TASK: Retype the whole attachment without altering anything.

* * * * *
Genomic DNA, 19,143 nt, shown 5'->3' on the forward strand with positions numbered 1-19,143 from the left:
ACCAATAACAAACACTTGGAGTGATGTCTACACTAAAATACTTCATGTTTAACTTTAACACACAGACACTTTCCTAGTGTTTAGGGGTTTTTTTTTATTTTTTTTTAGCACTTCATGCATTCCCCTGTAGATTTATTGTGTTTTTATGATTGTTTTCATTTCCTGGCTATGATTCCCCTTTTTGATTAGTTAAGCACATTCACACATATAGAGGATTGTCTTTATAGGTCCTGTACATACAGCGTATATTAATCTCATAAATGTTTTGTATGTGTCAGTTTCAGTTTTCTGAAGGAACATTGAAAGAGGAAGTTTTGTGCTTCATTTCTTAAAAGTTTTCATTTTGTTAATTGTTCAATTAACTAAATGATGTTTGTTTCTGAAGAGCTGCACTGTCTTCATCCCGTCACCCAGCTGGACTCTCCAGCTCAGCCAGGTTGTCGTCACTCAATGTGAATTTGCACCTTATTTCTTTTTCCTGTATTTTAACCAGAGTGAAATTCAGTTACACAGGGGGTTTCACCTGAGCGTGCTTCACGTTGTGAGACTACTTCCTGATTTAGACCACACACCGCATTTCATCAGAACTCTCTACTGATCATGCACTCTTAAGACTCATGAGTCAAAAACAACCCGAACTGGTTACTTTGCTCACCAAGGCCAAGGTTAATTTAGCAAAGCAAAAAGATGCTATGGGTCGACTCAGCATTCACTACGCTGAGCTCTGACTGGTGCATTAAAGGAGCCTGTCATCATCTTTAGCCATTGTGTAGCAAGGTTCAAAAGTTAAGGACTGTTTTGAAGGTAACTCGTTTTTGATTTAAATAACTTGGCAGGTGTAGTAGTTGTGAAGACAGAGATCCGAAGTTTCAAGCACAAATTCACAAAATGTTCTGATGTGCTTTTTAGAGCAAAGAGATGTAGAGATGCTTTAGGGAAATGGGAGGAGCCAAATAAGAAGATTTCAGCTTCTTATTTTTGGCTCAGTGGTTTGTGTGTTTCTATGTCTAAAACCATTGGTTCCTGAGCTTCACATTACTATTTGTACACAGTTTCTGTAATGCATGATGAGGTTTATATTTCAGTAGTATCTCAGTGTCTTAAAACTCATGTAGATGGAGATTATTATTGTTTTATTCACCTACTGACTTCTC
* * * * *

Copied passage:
Genomic DNA, 19,143 nt, shown 5'->3' on the forward strand with positions numbered 1-19,143 from the left:
ACCAATAACAAACACTTGGAGTGATGTCTACACTAAAATACTTCATGTTTAACTTTAACACACAGACACTTTCCTAGTGTTTAGGGGTTTTTTTTTATTTTTTTTTAGCACTTCATGCATTCCCCTGTAGATTTATTGTGTTTTTATGATTGTTTTCATTTCCTGGCTATGATTCCCCTTTTTGATTAGTTAAGCACATTCACACATATAGAGGATTGTCTTTATAGGTCCTGTACATACAGCGTATATTAATCTCATAAATGTTTTGTATGTGTCAGTTTCAGTTTTCTGAAGGAACATTGAAAGAGGAAGTTTTGTGCTTCATTTCTTAAAAGTTTTCATTTTGTTAATTGTTCAATTAACTAAATGATGTTTGTTTCTGAAGAGCTGCACTGTCTTCATCCCGTCACCCAGCTGGACTCTCCAGCTCAGCCAGGTTGTCGTCACTCAATGTGAATTTGCACCTTATTTCTTTTTCCTGTATTTTAACCAGAGTGAAATTCAGTTACACAGGGGGTTTCACCTGAGCGTGCTTCACGTTGTGAGACTACTTCCTGATTTAGACCACACACCGCATTTCATCAGAACTCTCTACTGATCATGCACTCTTAAGACTCATGAGTCAAAAACAACCCGAACTGGTTACTTTGCTCACCAAGGCCAAGGTTAATTTAGCAAAGCAAAAAGATGCTATGGGTCGACTCAGCATTCACTACGCTGAGCTCTGACTGGTGCATTAAAGGAGCCTGTCATCATCTTTAGCCATTGTGTAGCAAGGTTCAAAAGTTAAGGACTGTTTTGAAGGTAACTCGTTTTTGATTTAAATAACTTGGCAGGTGTAGTAGTTGTGAAGACAGAGATCCGAAGTTTCAAGCACAAATTCACAAAATGTTCTGATGTGCTTTTTAGAGCAAAGAGATGTAGAGATGCTTTAGGGAAATGGGAGGAGCCAAATAAGAAGATTTCAGCTTCTTATTTTTGGCTCAGTGGTTTGTGTGTTTCTATGTCTAAAACCATTGGTTCCTGAGCTTCACATTACTATTTGTACACAGTTTCTGTAATGCATGATGAGGTTTATATTTCAGTAGTATCTCAGTGTCTTAAAACTCATGTAGATGGAGATTATTATTGTTTTATTCACCTACTGACTTCTC